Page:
GILGIT: Pakistan’s northern region of Gilgit-Baltistan on Friday elected six members to a council that coordinates between the administrative territory and the country’s federal authorities.
Gilgit-Baltistan is Pakistan’s only land link to China and is at the heart of the $65 billion China Pakistan Economic Corridor (CPEC) infrastructure development plan.
Since shortly after independence in 1947, it has not officially been part of Pakistan, but forms part of the portion of disputed Kashmir that Pakistan controls. Both Delhi and Islamabad have claimed all of Kashmir since gaining independence 73 years ago, and have fought two wars over the territory.
In Friday’s elections, Pakistan Tehreek-e-Insaf’s (PTI) Hashmatullah, Shabi-ul-Hassan, Ahmed Ali, Abdul Rehman and Ayub Shah, and Pakistan Muslim League-Nawaz-backed (PML-N) Iqbal Naseer received the required five votes from members of the Gilgit-Baltistan Assembly through a show of hand.
“All 33 members of the GB Assembly participated in the voting process,” said Rahim Gul, the returning officer. “No vote was rejected.”
The Election Commission of Pakistan is expected to announce the officials results over the next two days.
“Pakistan’s officially recognized provinces don’t have such councils since they operate within the country’s constitution and have representation in the National Assembly and Senate,” Advocate Nazir Ahmed, deputy speaker of the Gilgit-Baltistan Assembly, told Arab News earlier this week. “That’s not the case with Gilgit-Baltistan since the region doesn’t fall within Pakistan’s constitutional domain.”
He said the council, established in 2009 through the Gilgit-Baltistan Empowerment and Self-Governance Order, was created to run the affairs of the region.
In 2018, the self-governance order was replaced by Gilgit-Baltistan Order, shifting all powers exercised by the council to the Gilgit-Baltistan Assembly.
“It (the council) used to have legislative, administrative and financial powers before the Gilgit-Baltistan Order, 2018,” Ahmed said. “Now, it only has an advisory role.”
Other local lawmakers also believe political relevance of the body has declined in recent years.
Opposition politician and a former council member, Ashraf Sada, questioned the interest of the current Pakistani administration in running the region’s affairs, even though Pakistan’s federal government also appoints six representatives to the body, which is headed by the country’s prime minister.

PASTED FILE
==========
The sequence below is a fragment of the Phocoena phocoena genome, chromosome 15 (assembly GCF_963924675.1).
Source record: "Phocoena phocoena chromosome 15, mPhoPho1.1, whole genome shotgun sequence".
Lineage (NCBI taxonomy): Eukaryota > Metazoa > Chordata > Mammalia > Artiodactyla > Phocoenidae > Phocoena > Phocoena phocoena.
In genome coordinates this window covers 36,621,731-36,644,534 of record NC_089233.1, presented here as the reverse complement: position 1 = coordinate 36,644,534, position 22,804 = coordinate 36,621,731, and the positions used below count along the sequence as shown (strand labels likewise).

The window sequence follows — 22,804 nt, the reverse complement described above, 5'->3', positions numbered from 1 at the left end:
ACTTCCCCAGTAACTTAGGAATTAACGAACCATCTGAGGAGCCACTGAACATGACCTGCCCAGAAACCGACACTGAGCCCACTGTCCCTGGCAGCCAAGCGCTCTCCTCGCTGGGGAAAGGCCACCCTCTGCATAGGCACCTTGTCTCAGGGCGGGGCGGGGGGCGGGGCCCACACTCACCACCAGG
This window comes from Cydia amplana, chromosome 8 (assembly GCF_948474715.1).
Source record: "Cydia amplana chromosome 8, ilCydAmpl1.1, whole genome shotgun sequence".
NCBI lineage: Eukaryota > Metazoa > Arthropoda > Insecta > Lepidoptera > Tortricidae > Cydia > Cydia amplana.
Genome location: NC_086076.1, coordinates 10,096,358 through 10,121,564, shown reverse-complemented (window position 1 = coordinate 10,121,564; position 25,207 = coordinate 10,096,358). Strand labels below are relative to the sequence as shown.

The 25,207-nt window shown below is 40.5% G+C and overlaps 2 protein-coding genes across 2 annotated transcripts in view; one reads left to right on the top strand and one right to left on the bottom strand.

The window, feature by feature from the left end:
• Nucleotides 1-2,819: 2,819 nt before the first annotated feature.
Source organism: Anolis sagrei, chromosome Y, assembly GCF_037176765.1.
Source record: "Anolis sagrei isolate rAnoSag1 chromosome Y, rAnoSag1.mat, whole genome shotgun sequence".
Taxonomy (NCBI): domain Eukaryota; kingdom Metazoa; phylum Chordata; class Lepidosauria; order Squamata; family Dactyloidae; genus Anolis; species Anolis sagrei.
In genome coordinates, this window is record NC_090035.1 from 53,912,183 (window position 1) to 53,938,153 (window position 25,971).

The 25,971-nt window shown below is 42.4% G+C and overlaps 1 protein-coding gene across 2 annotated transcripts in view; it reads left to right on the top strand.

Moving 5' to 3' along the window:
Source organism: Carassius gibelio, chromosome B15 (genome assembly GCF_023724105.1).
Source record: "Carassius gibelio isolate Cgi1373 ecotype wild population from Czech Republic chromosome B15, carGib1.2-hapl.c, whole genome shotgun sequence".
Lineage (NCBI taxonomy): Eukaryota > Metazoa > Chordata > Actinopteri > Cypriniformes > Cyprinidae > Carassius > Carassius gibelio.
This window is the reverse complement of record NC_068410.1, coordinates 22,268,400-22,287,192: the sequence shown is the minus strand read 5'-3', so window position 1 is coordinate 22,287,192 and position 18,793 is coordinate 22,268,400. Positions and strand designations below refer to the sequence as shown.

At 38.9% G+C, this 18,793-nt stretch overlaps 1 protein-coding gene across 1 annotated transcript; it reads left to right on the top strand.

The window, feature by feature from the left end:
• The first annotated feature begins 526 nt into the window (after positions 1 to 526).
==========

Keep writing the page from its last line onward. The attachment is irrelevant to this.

“No session of the council has been chaired by Prime Minister Imran Khan since he came into power,” he said.
Amina Ansari, who belongs to the ruling PTI party, expressed her disappointment at the lack of women’s representation in the council.
“The PTI is the party of youth and women,” said Ansari, who is the PTI’s women wing president in the region. “Unfortunately, it is ignoring them both in Gilgit-Baltistan.”
There was no dearth of talent among GB’s women, though they were rarely given a chance by their parties, she added: “Out of six PTI candidates for the council election, no woman has been awarded a ticket.”
Last year, the government of Pakistan hinted at the possibility of elevating the region’s status to a province that could give it greater political representation within the constitutional framework of the country.
The announcement came a year after New Delhi revoked the special status of Indian-administered Kashmir in August 2019, taking away its limited constitutional autonomy.
“If Gilgit-Baltistan constitutionally becomes part of Pakistan, its assembly, council and government will be abolished,” Advocate Amjad Hussain, an opposition member in the Gilgit Baltistan Assembly, told Arab News.
He added the council already had “no value” since its legislative and administrative powers had been “snatched away by the federal authorities in 2018.”
“No member of the council can stop the prime minister from introducing any law in the region,” he added.